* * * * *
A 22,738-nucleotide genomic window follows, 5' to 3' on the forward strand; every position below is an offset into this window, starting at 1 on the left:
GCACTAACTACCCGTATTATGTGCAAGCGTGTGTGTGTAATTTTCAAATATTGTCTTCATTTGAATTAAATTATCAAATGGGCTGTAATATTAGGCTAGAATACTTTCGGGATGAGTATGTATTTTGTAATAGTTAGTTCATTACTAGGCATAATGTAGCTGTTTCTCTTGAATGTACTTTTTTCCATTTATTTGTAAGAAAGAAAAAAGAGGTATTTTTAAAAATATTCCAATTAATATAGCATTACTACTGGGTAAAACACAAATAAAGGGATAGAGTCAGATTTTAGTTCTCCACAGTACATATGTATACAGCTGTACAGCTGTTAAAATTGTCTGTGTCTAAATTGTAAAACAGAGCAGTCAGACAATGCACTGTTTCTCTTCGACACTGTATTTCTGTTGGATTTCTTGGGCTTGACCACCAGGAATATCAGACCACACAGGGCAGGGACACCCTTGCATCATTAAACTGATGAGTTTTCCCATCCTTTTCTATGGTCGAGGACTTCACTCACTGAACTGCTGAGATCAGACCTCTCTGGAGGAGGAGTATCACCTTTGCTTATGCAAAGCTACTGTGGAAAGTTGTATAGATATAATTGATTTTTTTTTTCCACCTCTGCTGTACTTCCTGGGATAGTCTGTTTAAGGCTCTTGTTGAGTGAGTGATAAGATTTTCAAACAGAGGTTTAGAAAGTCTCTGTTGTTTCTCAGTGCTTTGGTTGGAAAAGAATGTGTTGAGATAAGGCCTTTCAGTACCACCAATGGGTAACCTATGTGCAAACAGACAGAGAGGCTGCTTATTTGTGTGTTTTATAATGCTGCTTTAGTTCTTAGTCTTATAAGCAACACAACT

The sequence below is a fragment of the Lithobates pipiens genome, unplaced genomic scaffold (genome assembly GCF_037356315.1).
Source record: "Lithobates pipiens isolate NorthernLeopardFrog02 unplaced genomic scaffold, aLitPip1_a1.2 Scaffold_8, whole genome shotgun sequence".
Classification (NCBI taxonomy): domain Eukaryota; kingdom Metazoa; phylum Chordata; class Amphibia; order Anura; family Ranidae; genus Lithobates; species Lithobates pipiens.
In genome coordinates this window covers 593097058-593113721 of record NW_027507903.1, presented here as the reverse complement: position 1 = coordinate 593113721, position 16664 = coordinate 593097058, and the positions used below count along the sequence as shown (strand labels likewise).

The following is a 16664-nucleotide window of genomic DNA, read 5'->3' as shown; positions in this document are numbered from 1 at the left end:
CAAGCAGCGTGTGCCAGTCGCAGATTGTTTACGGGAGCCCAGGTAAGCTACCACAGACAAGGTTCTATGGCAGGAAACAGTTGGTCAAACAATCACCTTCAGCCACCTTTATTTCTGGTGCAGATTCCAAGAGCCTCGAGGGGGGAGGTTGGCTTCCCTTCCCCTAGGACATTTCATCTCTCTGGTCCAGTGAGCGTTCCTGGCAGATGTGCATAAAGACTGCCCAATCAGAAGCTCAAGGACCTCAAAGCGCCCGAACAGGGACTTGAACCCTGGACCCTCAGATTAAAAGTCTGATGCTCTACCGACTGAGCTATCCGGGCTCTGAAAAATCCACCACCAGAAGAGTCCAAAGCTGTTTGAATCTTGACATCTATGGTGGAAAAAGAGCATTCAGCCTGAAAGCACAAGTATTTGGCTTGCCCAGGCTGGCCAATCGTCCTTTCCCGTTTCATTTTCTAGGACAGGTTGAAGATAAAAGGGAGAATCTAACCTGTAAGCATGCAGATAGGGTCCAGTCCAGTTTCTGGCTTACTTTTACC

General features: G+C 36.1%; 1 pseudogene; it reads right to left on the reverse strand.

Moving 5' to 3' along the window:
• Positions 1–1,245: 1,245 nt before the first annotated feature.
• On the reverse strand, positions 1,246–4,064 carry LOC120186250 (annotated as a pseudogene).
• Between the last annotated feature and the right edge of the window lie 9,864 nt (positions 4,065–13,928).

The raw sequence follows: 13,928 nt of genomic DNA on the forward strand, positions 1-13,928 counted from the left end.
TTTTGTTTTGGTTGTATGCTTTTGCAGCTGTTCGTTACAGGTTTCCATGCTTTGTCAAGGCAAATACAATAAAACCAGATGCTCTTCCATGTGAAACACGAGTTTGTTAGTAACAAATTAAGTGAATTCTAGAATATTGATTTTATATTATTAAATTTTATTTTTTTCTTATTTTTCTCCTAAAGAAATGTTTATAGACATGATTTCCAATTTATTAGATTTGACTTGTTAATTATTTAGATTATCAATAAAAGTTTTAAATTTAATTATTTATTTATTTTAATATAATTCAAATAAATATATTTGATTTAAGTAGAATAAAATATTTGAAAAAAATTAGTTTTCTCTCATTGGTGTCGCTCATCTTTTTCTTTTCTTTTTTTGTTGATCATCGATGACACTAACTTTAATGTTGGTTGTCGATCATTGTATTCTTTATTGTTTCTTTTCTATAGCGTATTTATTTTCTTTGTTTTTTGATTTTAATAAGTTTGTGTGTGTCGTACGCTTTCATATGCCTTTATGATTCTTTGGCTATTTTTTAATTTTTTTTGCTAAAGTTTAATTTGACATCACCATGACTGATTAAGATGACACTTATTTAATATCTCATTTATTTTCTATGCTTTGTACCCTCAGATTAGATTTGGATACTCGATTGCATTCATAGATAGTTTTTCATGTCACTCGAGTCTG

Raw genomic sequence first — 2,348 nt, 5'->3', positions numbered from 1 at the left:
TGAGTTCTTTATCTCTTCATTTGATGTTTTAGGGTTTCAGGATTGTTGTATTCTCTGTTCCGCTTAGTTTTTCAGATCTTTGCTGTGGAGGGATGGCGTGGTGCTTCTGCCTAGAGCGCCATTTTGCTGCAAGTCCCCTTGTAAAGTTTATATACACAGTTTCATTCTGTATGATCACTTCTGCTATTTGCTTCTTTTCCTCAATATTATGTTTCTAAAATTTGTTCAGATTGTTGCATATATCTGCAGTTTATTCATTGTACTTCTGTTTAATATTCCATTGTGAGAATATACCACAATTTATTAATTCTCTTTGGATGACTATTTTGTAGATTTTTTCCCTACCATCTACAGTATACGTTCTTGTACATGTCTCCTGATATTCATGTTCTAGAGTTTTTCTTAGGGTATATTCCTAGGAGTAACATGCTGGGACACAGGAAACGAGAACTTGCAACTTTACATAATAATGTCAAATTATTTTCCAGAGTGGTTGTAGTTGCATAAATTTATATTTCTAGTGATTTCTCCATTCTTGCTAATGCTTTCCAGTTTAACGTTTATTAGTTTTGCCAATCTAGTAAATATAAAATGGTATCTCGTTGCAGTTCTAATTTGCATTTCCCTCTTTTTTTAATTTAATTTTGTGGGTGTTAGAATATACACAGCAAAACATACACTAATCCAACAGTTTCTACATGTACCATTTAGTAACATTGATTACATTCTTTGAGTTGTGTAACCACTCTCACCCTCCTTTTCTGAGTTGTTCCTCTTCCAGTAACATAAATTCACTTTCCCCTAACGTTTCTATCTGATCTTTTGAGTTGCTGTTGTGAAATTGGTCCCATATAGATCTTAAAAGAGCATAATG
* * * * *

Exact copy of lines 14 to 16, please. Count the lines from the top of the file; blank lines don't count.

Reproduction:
The raw sequence follows: 13,928 nt of genomic DNA on the forward strand, positions 1-13,928 counted from the left end.
TTTTGTTTTGGTTGTATGCTTTTGCAGCTGTTCGTTACAGGTTTCCATGCTTTGTCAAGGCAAATACAATAAAACCAGATGCTCTTCCATGTGAAACACGAGTTTGTTAGTAACAAATTAAGTGAATTCTAGAATATTGATTTTATATTATTAAATTTTATTTTTTTCTTATTTTTCTCCTAAAGAAATGTTTATAGACATGATTTCCAATTTATTAGATTTGACTTGTTAATTATTTAGATTATCAATAAAAGTTTTAAATTTAATTATTTATTTATTTTAATATAATTCAAATAAATATATTTGATTTAAGTAGAATAAAATATTTGAAAAAAATTAGTTTTCTCTCATTGGTGTCGCTCATCTTTTTCTTTTCTTTTTTTGTTGATCATCGATGACACTAACTTTAATGTTGGTTGTCGATCATTGTATTCTTTATTGTTTCTTTTCTATAGCGTATTTATTTTCTTTGTTTTTTGATTTTAATAAGTTTGTGTGTGTCGTACGCTTTCATATGCCTTTATGATTCTTTGGCTATTTTTTAATTTTTTTTGCTAAAGTTTAATTTGACATCACCATGACTGATTAAGATGACACTTATTTAATATCTCATTTATTTTCTATGCTTTGTACCCTCAGATTAGATTTGGATACTCGATTGCATTCATAGATAGTTTTTCATGTCACTCGAGTCTG

Raw genomic sequence first — 2,348 nt, 5'->3', positions numbered from 1 at the left: